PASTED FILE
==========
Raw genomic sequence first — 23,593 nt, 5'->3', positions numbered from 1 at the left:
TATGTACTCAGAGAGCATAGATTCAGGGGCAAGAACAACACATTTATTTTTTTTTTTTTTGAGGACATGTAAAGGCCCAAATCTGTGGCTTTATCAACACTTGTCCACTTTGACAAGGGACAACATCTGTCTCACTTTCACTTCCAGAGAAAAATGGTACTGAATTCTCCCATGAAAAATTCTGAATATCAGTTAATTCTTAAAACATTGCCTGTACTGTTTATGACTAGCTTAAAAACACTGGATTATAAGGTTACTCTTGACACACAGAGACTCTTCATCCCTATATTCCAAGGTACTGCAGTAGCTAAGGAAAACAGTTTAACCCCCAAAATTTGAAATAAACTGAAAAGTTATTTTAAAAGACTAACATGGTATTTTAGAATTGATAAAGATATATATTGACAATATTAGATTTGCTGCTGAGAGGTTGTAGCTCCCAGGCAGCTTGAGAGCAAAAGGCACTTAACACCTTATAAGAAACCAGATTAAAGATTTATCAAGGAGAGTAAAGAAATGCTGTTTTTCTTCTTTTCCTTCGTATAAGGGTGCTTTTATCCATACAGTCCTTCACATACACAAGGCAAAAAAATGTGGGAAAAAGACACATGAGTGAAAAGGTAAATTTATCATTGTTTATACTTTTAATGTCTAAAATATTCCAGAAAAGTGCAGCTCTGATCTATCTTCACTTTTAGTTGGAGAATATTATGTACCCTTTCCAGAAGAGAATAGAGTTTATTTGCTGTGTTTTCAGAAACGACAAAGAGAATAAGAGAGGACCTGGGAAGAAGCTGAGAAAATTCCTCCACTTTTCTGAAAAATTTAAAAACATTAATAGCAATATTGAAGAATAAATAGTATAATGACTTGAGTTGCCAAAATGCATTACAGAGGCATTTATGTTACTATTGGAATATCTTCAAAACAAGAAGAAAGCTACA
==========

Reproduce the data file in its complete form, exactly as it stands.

Raw genomic sequence first — 23,593 nt, 5'->3', positions numbered from 1 at the left:
TATGTACTCAGAGAGCATAGATTCAGGGGCAAGAACAACACATTTATTTTTTTTTTTTTTGAGGACATGTAAAGGCCCAAATCTGTGGCTTTATCAACACTTGTCCACTTTGACAAGGGACAACATCTGTCTCACTTTCACTTCCAGAGAAAAATGGTACTGAATTCTCCCATGAAAAATTCTGAATATCAGTTAATTCTTAAAACATTGCCTGTACTGTTTATGACTAGCTTAAAAACACTGGATTATAAGGTTACTCTTGACACACAGAGACTCTTCATCCCTATATTCCAAGGTACTGCAGTAGCTAAGGAAAACAGTTTAACCCCCAAAATTTGAAATAAACTGAAAAGTTATTTTAAAAGACTAACATGGTATTTTAGAATTGATAAAGATATATATTGACAATATTAGATTTGCTGCTGAGAGGTTGTAGCTCCCAGGCAGCTTGAGAGCAAAAGGCACTTAACACCTTATAAGAAACCAGATTAAAGATTTATCAAGGAGAGTAAAGAAATGCTGTTTTTCTTCTTTTCCTTCGTATAAGGGTGCTTTTATCCATACAGTCCTTCACATACACAAGGCAAAAAAATGTGGGAAAAAGACACATGAGTGAAAAGGTAAATTTATCATTGTTTATACTTTTAATGTCTAAAATATTCCAGAAAAGTGCAGCTCTGATCTATCTTCACTTTTAGTTGGAGAATATTATGTACCCTTTCCAGAAGAGAATAGAGTTTATTTGCTGTGTTTTCAGAAACGACAAAGAGAATAAGAGAGGACCTGGGAAGAAGCTGAGAAAATTCCTCCACTTTTCTGAAAAATTTAAAAACATTAATAGCAATATTGAAGAATAAATAGTATAATGACTTGAGTTGCCAAAATGCATTACAGAGGCATTTATGTTACTATTGGAATATCTTCAAAACAAGAAGAAAGCTACA